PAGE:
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Linux PAM configuration that allows or deny login via the sshd server

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The idea is very simple you want to limit who can use sshd based on a list of users. The text file contains a list of users that may not log in (or allowed to log in) using the SSH server. This is used for improving security.

PAM (Pluggable authentication modules) allows you to define flexible mechanism for authenticating users. My previous post demonstrated how to deny or allow users using sshd configuration option. However, if you want to block or deny a large number of users, use PAM configuration.

A note for new sys admins

  1. Backup all data and PAM configuration files before any modification :)
  2. Please be careful to perform the configuration option. Wrong configuration can lock down all login access including root access.
  3. Read this Linux-PAM configuration file syntax guide
  4. Now continue reading below for pam_listfile.so configration...

Use of pam_listfile.so module

This PAM module authenticates users based on the contents of a specified file. For example, if username exists in a file /etc/sshd/ssh.allow, sshd will grant login access.

How do I configure pam_listfile.so module to deny access?

You want to block a user, if user-name exists in a file /etc/sshd/sshd.deny file.

Open /etc/pam.d/ssh (or /etc/pam.d/sshd for RedHat and friends)
# vi /etc/pam.d/ssh

Append following line:
auth required pam_listfile.so item=user sense=deny file=/etc/sshd/sshd.deny onerr=succeed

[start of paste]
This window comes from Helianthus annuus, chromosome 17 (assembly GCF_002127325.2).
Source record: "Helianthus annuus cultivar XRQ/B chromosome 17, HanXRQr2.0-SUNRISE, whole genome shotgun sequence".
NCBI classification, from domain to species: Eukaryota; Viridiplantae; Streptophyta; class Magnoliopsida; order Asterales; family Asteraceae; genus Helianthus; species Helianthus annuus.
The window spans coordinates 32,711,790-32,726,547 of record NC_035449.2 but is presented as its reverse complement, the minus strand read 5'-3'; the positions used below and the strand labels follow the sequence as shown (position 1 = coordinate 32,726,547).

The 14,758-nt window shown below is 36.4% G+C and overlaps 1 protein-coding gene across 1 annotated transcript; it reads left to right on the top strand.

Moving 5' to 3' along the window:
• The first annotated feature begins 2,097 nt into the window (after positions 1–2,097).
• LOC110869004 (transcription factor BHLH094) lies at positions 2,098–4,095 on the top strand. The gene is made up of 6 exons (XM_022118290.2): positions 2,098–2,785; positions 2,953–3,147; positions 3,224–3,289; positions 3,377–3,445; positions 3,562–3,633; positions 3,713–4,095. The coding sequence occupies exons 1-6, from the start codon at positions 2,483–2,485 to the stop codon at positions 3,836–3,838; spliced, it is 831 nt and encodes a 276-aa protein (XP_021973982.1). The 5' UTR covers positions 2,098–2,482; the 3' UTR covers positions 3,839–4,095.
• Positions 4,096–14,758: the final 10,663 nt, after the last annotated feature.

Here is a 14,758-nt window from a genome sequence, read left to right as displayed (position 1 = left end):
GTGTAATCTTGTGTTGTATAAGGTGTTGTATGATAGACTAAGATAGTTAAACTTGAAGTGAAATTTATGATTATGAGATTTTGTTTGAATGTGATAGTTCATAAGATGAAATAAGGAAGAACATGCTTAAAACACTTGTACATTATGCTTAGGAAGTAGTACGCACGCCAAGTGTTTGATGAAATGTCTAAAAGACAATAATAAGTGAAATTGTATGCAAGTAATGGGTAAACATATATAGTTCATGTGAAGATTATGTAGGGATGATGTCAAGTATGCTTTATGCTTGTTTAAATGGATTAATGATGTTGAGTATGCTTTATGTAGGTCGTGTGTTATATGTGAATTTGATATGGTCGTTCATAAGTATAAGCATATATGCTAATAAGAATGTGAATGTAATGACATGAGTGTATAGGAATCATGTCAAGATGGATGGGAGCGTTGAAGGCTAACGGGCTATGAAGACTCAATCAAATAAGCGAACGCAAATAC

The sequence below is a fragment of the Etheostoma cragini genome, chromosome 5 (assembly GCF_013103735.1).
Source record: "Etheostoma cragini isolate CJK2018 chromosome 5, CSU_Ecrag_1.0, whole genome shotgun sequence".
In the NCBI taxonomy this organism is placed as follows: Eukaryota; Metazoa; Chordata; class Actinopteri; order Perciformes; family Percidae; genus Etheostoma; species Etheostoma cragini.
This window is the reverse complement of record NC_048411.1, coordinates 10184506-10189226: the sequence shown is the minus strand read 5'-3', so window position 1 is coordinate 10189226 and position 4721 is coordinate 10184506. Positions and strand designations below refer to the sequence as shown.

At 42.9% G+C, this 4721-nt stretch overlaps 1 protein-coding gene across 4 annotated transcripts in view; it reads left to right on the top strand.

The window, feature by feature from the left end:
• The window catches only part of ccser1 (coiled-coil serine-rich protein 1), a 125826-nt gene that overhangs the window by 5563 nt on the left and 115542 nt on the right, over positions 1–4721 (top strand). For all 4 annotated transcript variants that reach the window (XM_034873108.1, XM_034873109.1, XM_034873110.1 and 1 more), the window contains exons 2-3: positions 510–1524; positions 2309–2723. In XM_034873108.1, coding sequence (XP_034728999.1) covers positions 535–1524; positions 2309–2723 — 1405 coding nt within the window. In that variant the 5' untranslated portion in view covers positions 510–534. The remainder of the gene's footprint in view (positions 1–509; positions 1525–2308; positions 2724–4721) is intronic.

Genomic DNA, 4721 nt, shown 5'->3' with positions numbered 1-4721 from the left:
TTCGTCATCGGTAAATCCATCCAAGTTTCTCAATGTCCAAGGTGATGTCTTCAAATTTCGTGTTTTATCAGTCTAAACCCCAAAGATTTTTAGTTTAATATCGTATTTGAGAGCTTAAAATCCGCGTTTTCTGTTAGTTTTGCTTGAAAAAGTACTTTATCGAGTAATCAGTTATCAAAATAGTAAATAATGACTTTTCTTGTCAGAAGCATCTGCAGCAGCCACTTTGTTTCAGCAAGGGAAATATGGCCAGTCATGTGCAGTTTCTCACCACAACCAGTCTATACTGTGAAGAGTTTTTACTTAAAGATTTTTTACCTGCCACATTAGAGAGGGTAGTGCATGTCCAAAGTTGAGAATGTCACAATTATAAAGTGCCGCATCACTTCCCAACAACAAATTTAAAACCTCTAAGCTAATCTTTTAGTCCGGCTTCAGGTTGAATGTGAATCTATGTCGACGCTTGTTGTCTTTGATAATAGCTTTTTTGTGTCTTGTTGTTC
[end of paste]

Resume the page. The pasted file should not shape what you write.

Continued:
Save and close the file

Now add all usernames to /etc/sshd/sshd.deny file. Now a user is denied to login via sshd if they are listed in this file:
# vi /etc/sshd/sshd.deny

Append username per line:
user1
user2
...

Restart sshd service:
# /etc/init.d/sshd restart

Understanding the config directives:

  • auth required pam_listfile.so : Name of module required while authenticating users.
  • item=user : Check the username
  • sense=deny : Deny user if existing in specified file
  • file=/etc/sshd/sshd.deny : Name of file which contains the list of user (one user per line)
  • onerr=succeed : If an error is encountered PAM will return status PAM_SUCCESS.

How do I configure pam_listfile.so module to allow access?

You want to ALLOW a user to use ssh, if user-name exists in a file /etc/sshd/sshd.allow file.
Open /etc/pam.d/ssh (or /etc/pam.d/sshd for RedHat and friends)
# vi /etc/pam.d/ssh

Append following line:
auth required pam_listfile.so item=user sense=allow file=/etc/sshd/sshd.allow onerr=fail

Save and close the file.

Now add all usernames to /etc/sshd/sshd.allow file. Now a user is allowed to login via sshd if they are listed in this file.
# vi /etc/sshd/sshd.allow

Append username per line:
tony
om
rocky

Restart sshd service (optional):
# /etc/init.d/sshd restart

Now if paul try to login using ssh he will get an error:
Permission denied (publickey,keyboard-interactive).

Following log entry recorded into my log file (/var/log/secure or /var/log/auth.log file)
tail -f /var/log/auth.log

Output:

Jul 30 23:07:40 p5www2 sshd[12611]: PAM-listfile: Refused user paul for service ssh
Jul 30 23:07:42 p5www2 sshd[12606]: error: PAM: Authentication failure for paul from 125.12.xx.xx

Understanding the config directives:

  • auth required pam_listfile.so : Name of module required while authenticating users.
  • item=user : Check or specify the username
  • sense=allow : Allow user if existing in specified file
  • file=/etc/sshd/sshd.allow : Name of file which contains the list of user (one user per line)
  • onerr=fail : If filename does not exists or username formatting is not coreect it will not allow to login.

Further reading:

  1. Linux PAM guide for the system administrators'
  2. Sun Solaris PAM site has excellent information for both sys admins and developers
  3. Download the three Linux-PAM Guides, for system administrators, module developers, and application developers.
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{ 16 comments… add one }

  • nick June 5, 2007, 4:34 pm